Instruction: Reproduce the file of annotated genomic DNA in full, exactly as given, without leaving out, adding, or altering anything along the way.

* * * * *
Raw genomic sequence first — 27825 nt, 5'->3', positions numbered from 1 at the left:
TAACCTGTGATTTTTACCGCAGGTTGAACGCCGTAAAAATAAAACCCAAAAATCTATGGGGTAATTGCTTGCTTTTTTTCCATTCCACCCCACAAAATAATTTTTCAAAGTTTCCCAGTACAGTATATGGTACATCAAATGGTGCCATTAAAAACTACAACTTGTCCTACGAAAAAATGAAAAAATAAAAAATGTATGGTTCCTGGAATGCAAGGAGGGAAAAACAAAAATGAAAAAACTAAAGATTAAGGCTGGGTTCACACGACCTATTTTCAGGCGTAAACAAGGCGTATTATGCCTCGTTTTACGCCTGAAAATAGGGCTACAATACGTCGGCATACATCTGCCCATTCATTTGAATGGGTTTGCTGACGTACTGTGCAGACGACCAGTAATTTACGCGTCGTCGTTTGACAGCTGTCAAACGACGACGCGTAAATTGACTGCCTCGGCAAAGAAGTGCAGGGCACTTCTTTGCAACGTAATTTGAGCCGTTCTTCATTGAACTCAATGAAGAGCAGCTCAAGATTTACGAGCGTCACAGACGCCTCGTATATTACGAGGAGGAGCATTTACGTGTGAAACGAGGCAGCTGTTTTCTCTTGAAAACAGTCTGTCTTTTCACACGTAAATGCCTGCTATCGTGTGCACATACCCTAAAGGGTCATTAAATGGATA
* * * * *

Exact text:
Raw genomic sequence first — 27825 nt, 5'->3', positions numbered from 1 at the left:
TAACCTGTGATTTTTACCGCAGGTTGAACGCCGTAAAAATAAAACCCAAAAATCTATGGGGTAATTGCTTGCTTTTTTTCCATTCCACCCCACAAAATAATTTTTCAAAGTTTCCCAGTACAGTATATGGTACATCAAATGGTGCCATTAAAAACTACAACTTGTCCTACGAAAAAATGAAAAAATAAAAAATGTATGGTTCCTGGAATGCAAGGAGGGAAAAACAAAAATGAAAAAACTAAAGATTAAGGCTGGGTTCACACGACCTATTTTCAGGCGTAAACAAGGCGTATTATGCCTCGTTTTACGCCTGAAAATAGGGCTACAATACGTCGGCATACATCTGCCCATTCATTTGAATGGGTTTGCTGACGTACTGTGCAGACGACCAGTAATTTACGCGTCGTCGTTTGACAGCTGTCAAACGACGACGCGTAAATTGACTGCCTCGGCAAAGAAGTGCAGGGCACTTCTTTGCAACGTAATTTGAGCCGTTCTTCATTGAACTCAATGAAGAGCAGCTCAAGATTTACGAGCGTCACAGACGCCTCGTATATTACGAGGAGGAGCATTTACGTGTGAAACGAGGCAGCTGTTTTCTCTTGAAAACAGTCTGTCTTTTCACACGTAAATGCCTGCTATCGTGTGCACATACCCTAAAGGGTCATTAAATGGATA